I was working with a client this week on identifying the reasons he struggles with intimacy with his wife. As we were working through the problem, he identified a number of reasons. We both had a realization at the same time. We have done work on all of the reasons on the list but one, Sexual Anorexia. Why haven’t we really worked onSexual Anorexia? This is a long term client who takes his sobriety very seriously and works really, really hard. This was not a case of avoidance. To be honest, I truthfully could not point the finger at him. We BOTH were unintentionally avoiding the topic. In our discussion, he mentioned that the topic is not really addressed in the 12 step literature either. There is a little bit of mention in the big book and a little bit of work on the topic in Patrick Carnes workbook, Facing the Shadows. Carnes also authored a book titled Sexual Anorexia in 1997 but nothing further. So, I wonder why?
First, let’s start by identifying what I mean by Sexual Anorexia. For some, it can be conceptualized as the opposite of sexual compulsivity or acting out. Sexual Anorexia is more “acting in”. It has been described as an aversion or loss of appetite for sexual connection or intimacy. The Center for Healthy Sex nicely outlines the symptomology of Sexual Anorexia (http://centerforhealthysex.com/sex-therapy/sexual-anorexia-and-sexual-aversion). Individuals dealing with sexual anorexia may be in marriages or relationships that are devoid of sex or physical contact. The idea of sexual contact may induce great fear, anxiety, shame and/or emotional discomfort. Obviously Sexual Anorexia can hurt a marriage or a committed relationship. However, it also deprives the person who is anorexic from enjoying the emotional connection and intimacy that comes from healthy relational sex.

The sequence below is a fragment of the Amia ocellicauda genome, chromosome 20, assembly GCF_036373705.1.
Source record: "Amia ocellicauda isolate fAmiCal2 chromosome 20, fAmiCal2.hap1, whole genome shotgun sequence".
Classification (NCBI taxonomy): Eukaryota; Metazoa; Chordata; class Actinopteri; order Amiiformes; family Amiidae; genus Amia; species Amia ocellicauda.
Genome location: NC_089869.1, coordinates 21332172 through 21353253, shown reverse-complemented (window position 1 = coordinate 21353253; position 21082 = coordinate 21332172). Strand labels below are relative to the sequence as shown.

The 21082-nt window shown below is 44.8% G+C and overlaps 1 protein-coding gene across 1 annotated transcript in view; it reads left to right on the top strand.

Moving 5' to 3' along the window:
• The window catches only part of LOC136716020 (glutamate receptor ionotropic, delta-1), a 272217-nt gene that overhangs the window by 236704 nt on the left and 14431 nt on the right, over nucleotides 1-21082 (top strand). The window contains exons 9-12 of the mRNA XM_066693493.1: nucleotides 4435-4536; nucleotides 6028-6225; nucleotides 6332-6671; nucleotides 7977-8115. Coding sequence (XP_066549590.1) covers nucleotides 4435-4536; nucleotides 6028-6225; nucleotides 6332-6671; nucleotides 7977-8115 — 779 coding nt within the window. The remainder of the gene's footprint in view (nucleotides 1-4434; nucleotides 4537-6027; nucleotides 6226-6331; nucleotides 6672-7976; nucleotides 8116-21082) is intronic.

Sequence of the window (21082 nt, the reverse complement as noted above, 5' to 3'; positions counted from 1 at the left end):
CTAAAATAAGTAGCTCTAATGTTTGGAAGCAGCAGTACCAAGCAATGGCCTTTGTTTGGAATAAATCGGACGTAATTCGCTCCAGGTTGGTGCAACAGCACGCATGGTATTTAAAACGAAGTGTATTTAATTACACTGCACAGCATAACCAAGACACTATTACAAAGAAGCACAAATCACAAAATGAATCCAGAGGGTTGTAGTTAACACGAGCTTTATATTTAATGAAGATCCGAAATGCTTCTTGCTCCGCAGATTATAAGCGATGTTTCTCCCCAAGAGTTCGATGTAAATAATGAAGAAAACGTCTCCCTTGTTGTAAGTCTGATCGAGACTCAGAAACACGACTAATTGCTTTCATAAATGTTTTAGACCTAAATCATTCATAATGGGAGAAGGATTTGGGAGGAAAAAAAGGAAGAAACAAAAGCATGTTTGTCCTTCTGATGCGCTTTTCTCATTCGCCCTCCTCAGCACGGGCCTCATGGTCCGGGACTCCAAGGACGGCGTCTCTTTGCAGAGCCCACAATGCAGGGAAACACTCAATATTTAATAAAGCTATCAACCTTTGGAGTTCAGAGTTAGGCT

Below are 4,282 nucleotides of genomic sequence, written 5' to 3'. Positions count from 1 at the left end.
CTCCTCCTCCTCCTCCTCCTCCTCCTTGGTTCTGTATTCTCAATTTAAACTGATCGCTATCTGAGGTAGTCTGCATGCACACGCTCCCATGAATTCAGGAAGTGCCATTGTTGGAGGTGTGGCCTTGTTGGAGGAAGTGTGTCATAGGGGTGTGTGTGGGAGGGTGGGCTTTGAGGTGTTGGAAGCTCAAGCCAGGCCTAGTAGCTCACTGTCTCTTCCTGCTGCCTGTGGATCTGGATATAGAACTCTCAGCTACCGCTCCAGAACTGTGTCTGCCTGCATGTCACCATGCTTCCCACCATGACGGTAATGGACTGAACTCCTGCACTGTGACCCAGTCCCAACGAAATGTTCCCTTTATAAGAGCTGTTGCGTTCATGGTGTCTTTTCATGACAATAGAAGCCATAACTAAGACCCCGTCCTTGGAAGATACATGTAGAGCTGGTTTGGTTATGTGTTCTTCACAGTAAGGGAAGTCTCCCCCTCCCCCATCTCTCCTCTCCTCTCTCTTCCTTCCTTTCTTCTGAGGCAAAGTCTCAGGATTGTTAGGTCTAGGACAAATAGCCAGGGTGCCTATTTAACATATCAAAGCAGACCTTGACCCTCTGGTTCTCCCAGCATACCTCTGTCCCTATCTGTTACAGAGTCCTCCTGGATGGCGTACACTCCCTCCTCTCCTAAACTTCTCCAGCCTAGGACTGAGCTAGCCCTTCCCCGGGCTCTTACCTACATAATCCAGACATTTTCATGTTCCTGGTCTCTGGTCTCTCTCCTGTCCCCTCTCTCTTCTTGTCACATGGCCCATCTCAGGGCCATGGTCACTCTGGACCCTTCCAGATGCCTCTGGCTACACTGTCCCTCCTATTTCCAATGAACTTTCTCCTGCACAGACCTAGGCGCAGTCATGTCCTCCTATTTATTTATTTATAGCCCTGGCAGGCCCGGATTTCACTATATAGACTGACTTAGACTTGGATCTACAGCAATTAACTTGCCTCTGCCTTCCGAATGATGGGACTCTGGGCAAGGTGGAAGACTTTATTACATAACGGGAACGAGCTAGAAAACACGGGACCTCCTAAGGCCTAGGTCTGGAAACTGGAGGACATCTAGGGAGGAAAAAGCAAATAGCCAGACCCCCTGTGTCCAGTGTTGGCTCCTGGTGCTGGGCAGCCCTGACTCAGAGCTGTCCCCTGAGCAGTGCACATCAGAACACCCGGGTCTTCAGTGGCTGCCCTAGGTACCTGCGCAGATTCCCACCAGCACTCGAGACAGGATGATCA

The explanation of Sexual Anorexia still leaves me with the question of why don’t we talk about it more? Perhaps we, as clinicians, are more focused on the obvious acting out than acting in? Is the client perhaps more ashamed of the anorexia than the acting out behaviors? Is it just easier to work with behavioral management of acting out versus the deep seated emotional work that is necessary to work with the anorexia?
This post was truly not meant to answer these questions as much as to pose them.
What I have learned from my session on Monday is that I need to start paying more attention to both the acting out and the anorexia when working with my clients.